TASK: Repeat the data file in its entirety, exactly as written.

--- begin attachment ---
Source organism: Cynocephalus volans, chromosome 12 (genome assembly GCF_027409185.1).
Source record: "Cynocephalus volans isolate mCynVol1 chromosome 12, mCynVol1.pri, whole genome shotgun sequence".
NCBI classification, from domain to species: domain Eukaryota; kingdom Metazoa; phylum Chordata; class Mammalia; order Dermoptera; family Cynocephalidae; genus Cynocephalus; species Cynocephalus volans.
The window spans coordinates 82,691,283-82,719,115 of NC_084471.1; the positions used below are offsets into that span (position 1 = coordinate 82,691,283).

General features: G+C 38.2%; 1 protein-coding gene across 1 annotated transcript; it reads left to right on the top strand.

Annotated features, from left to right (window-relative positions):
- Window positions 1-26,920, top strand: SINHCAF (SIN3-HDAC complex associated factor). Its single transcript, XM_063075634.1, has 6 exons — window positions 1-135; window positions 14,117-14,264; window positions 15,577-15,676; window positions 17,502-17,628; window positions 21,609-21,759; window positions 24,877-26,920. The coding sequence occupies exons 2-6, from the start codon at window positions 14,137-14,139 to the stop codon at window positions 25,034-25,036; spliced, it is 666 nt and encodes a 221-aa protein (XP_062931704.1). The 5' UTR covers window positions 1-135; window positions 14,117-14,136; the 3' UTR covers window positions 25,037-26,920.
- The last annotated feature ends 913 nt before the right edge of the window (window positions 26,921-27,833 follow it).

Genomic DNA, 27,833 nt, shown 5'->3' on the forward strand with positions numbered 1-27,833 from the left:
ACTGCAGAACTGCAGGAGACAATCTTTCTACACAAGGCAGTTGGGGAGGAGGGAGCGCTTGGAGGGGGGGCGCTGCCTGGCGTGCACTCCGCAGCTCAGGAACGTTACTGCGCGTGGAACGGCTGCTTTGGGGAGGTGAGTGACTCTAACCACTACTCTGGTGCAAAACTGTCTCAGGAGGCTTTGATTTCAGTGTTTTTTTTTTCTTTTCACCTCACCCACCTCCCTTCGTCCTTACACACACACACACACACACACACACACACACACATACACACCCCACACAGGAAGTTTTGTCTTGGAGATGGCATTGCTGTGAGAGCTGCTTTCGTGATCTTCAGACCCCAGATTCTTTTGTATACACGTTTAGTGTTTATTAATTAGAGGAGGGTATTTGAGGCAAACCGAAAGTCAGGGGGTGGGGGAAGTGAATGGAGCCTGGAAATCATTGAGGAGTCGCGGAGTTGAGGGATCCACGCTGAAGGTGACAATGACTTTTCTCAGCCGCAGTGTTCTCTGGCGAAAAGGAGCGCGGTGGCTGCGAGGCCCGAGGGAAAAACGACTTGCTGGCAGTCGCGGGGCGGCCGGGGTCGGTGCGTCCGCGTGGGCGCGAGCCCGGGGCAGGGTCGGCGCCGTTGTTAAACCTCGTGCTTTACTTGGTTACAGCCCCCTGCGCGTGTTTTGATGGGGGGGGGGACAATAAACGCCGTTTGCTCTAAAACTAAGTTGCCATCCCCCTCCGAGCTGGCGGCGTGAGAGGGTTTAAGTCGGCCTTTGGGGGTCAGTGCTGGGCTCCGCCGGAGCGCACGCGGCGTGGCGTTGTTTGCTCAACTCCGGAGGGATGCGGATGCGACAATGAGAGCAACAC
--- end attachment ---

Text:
Source organism: Cynocephalus volans, chromosome 12 (genome assembly GCF_027409185.1).
Source record: "Cynocephalus volans isolate mCynVol1 chromosome 12, mCynVol1.pri, whole genome shotgun sequence".
NCBI classification, from domain to species: domain Eukaryota; kingdom Metazoa; phylum Chordata; class Mammalia; order Dermoptera; family Cynocephalidae; genus Cynocephalus; species Cynocephalus volans.
The window spans coordinates 82,691,283-82,719,115 of NC_084471.1; the positions used below are offsets into that span (position 1 = coordinate 82,691,283).

General features: G+C 38.2%; 1 protein-coding gene across 1 annotated transcript; it reads left to right on the top strand.

Annotated features, from left to right (window-relative positions):
- Window positions 1-26,920, top strand: SINHCAF (SIN3-HDAC complex associated factor). Its single transcript, XM_063075634.1, has 6 exons — window positions 1-135; window positions 14,117-14,264; window positions 15,577-15,676; window positions 17,502-17,628; window positions 21,609-21,759; window positions 24,877-26,920. The coding sequence occupies exons 2-6, from the start codon at window positions 14,137-14,139 to the stop codon at window positions 25,034-25,036; spliced, it is 666 nt and encodes a 221-aa protein (XP_062931704.1). The 5' UTR covers window positions 1-135; window positions 14,117-14,136; the 3' UTR covers window positions 25,037-26,920.
- The last annotated feature ends 913 nt before the right edge of the window (window positions 26,921-27,833 follow it).

Genomic DNA, 27,833 nt, shown 5'->3' on the forward strand with positions numbered 1-27,833 from the left:
ACTGCAGAACTGCAGGAGACAATCTTTCTACACAAGGCAGTTGGGGAGGAGGGAGCGCTTGGAGGGGGGGCGCTGCCTGGCGTGCACTCCGCAGCTCAGGAACGTTACTGCGCGTGGAACGGCTGCTTTGGGGAGGTGAGTGACTCTAACCACTACTCTGGTGCAAAACTGTCTCAGGAGGCTTTGATTTCAGTGTTTTTTTTTTCTTTTCACCTCACCCACCTCCCTTCGTCCTTACACACACACACACACACACACACACACACACACATACACACCCCACACAGGAAGTTTTGTCTTGGAGATGGCATTGCTGTGAGAGCTGCTTTCGTGATCTTCAGACCCCAGATTCTTTTGTATACACGTTTAGTGTTTATTAATTAGAGGAGGGTATTTGAGGCAAACCGAAAGTCAGGGGGTGGGGGAAGTGAATGGAGCCTGGAAATCATTGAGGAGTCGCGGAGTTGAGGGATCCACGCTGAAGGTGACAATGACTTTTCTCAGCCGCAGTGTTCTCTGGCGAAAAGGAGCGCGGTGGCTGCGAGGCCCGAGGGAAAAACGACTTGCTGGCAGTCGCGGGGCGGCCGGGGTCGGTGCGTCCGCGTGGGCGCGAGCCCGGGGCAGGGTCGGCGCCGTTGTTAAACCTCGTGCTTTACTTGGTTACAGCCCCCTGCGCGTGTTTTGATGGGGGGGGGGACAATAAACGCCGTTTGCTCTAAAACTAAGTTGCCATCCCCCTCCGAGCTGGCGGCGTGAGAGGGTTTAAGTCGGCCTTTGGGGGTCAGTGCTGGGCTCCGCCGGAGCGCACGCGGCGTGGCGTTGTTTGCTCAACTCCGGAGGGATGCGGATGCGACAATGAGAGCAACAC